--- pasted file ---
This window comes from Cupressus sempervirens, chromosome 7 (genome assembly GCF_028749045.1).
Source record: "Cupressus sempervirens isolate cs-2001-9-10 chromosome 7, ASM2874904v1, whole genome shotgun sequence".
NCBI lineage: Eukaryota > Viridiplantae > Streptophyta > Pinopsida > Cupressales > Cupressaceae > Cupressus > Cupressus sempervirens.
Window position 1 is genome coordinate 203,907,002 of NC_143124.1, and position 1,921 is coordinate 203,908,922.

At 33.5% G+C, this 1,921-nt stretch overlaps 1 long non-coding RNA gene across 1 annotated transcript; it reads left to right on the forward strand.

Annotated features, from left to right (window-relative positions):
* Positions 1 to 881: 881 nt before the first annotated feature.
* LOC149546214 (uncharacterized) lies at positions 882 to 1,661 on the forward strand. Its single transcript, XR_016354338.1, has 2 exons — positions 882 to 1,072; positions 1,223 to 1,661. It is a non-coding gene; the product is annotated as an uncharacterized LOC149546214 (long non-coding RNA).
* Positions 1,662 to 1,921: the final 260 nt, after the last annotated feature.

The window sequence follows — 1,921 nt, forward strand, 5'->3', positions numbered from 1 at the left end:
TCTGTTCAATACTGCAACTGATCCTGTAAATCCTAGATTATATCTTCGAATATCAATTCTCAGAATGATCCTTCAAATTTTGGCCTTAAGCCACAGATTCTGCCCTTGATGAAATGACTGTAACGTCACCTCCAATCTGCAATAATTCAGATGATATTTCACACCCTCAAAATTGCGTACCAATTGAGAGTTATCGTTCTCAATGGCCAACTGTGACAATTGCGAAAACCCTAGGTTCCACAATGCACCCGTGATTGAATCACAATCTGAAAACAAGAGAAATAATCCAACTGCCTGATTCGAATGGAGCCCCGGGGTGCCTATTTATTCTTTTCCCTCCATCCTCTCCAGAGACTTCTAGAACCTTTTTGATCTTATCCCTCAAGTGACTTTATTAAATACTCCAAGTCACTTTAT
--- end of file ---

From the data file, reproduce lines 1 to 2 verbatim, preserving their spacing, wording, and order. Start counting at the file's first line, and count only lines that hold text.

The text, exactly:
This window comes from Cupressus sempervirens, chromosome 7 (genome assembly GCF_028749045.1).
Source record: "Cupressus sempervirens isolate cs-2001-9-10 chromosome 7, ASM2874904v1, whole genome shotgun sequence".